History of the Ashrama

History of the Ashrama

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(Located in the Sierra: Lone Pine, California)
by Doroethy Leonard

[There are very few of us who remember the building of the Ashrama, and so before the mythology that is developing becomes too far afield, I am putting down a skeletal history: These are my own direct memories or from the memoirs of Franklin and Sherifa Wolff.]

In 1928,Franklin and Sarah (Sherifa) Wolff, filled with a mutual dedication toward each other and toward a spiritual ideal felt deep within, hiked into Hunter's Bat (currently named Whitney Portal). This location is at the base of Mt. Whitney, which at that time was the highest mountain in the U.S. (This was before Alaska, with Mt. Denali, became a state.)

At this time Franklin and Sherifa had been married only five or six years. They packed their tent, typewriters and camping supplies onto a couple of burros from the nearby Olivas Ranch. They set up camp at the base of the waterfalls that fill the small lake. It was here that Franklin Wolff began his first book, Re-embodiment. Sherifa was also an author and was involved in writing insightful articles, as well as a small Sanskrit dictionary called Devanagari.

Because of this two-month camping experience, the Wolff's decided to spend more time in the mountains. They believed the teachings that stated that the most spiritual place is the highest place. The Forestry Service had stated that in order to spend any real length of time camping in that area, a structure would have to be built. Building permits were not available at Hunter's Flat, so Franklin and Sherifa explored the next-nearest canyon, Tuttle Creek Canyon. Here the beauty of the pine trees, the clear, cold creek, the remoteness and serene quiet, would provide the perfect atmosphere for this project.

The school, they thought, would be a place of religious or spiritual education and worship which would be non-denominational and non-sectarian. As Franklin Wolff and a couple of friends from Los Angeles cleared off a space on which to build, Wolff decided to use the natural stone as the main building material. (Cement was carried in on burros and mixed daily.) The building is 2000 square feet and in the form of a balanced cross, signifying equilibrium!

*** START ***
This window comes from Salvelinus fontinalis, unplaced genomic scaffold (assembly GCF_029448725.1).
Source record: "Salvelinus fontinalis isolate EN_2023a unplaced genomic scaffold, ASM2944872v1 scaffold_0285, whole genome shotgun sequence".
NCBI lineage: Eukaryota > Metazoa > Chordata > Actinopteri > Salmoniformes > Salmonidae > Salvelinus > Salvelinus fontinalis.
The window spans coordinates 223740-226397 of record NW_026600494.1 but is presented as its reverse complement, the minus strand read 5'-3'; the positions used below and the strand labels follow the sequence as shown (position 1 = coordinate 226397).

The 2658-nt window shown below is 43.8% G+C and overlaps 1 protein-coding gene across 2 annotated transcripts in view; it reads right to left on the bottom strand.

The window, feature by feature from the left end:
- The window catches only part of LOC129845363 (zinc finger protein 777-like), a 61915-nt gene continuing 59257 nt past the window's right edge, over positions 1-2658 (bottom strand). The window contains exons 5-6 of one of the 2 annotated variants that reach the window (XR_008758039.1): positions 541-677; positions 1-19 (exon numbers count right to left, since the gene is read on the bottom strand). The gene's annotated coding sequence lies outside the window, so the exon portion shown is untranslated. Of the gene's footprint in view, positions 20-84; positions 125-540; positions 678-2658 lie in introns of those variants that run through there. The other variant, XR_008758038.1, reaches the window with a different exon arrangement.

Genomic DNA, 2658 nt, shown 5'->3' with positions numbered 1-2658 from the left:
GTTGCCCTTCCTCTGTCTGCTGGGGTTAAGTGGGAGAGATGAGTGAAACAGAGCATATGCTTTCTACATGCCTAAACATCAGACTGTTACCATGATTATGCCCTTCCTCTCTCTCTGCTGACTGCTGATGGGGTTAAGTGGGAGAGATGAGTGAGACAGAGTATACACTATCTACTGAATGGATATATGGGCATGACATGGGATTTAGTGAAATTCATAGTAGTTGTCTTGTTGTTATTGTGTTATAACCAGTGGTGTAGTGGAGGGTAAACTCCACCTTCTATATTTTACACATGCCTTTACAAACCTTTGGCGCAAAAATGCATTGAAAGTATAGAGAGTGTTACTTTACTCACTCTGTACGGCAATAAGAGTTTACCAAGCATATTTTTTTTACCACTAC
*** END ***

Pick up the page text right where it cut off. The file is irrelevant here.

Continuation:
Dr. Wolff was lecturing at that time in various cities across the United States. He had engagements in Los Angeles (their home was in San Fernando), Chicago, Des Moines, Milwaukee, etc. Soon there were many who became interested in his teaching and groups were formed. Some volunteers joined in the effort of building the Ashrama. Gene Sedwick, who was a concert violinist from Chicago, would travel to Lone Pine on his motorcycle in order to help. Jim Briggs, Sherifa's son, built the fireplace. Sherifa joined in mixing the cement. In a year or so, others joined so that there would be as many as 30 people camping there. They lived in large tents and had communal meals. They worked hard during the day and studied or listened to Gene play his violin or guitar around the campfire at night.

Initially the group, would, with the Olivas burros, travel into the canyon from the north side. However, soon Franklin Wolff began clearing a dirt access road (beginning from the top, he said), on the south side of the canyon. This road is now just a foot path. Dynamite was used for clearing, and later for more stone for the walls. Wolff was the main dynamite expert. Briggs and Pete Geshell (both mining engineers) later would join in that task. Eventually the road was adequate so that a tractor and' a small flatbed trailer would carry supplies and sometimes people all the way up. The burros lost their job.

Throughout the years the name of this building changed from Summer Camp to Rama Sangha School, to Ashrama. The Lone Pine residents refer to it as ''The Monastery," and the hiker's manual calls it the "Stone House."

About 1930 the four cardinal pillars were constructed. The altar was the first major project. It did not have an inscription at that time. In the 1960's an unknown visitor chiseled the following:

Father, Into thy eternal wisdom, all creative love, and
infinite power I direct my thoughts, give my devotion
and manifest my energy That I may know, love, and serve thee.

In subsequent years the stone work, stone fireplace, heavy beamed roof, window casings and door casings were completed. Before the windows and doors could be added, work ceased. This was due to the fact that Sherifa could no longer make the trip and, as Franklin Wolff stated, she was the main impetus behind this project. This was 1950.

Friends, family and visitors would often visit and clear the area of debris thoughtless campers or hunters left behind. In 1963 the Wilderness Area Act included this area of Tuttle Creek Canyon. At that time the Forestry Service seriously considered dynamiting the building to comply with the 1963 act. Dr. Wolff wondered if the initial contract couldn't supersede this, and some Lone Pine residents pleaded their case. About 1970 a video crew from Los Angeles came in to make a video to further help the case of saving the Ashrama. Today the Forestry Service in Lone Pine seems to understand this substantial history: a request for the Ashrama to be declared a national monument, with a detailed description and history, was sent to Sacramento officials.

People who visit the Ashrama today all seem to feel the spiritual presence there, as well as marveling over the heroic accomplishment. It is a wonderful hike up the trail, across the rushing creek and into a very peaceful and impressive Great Space.

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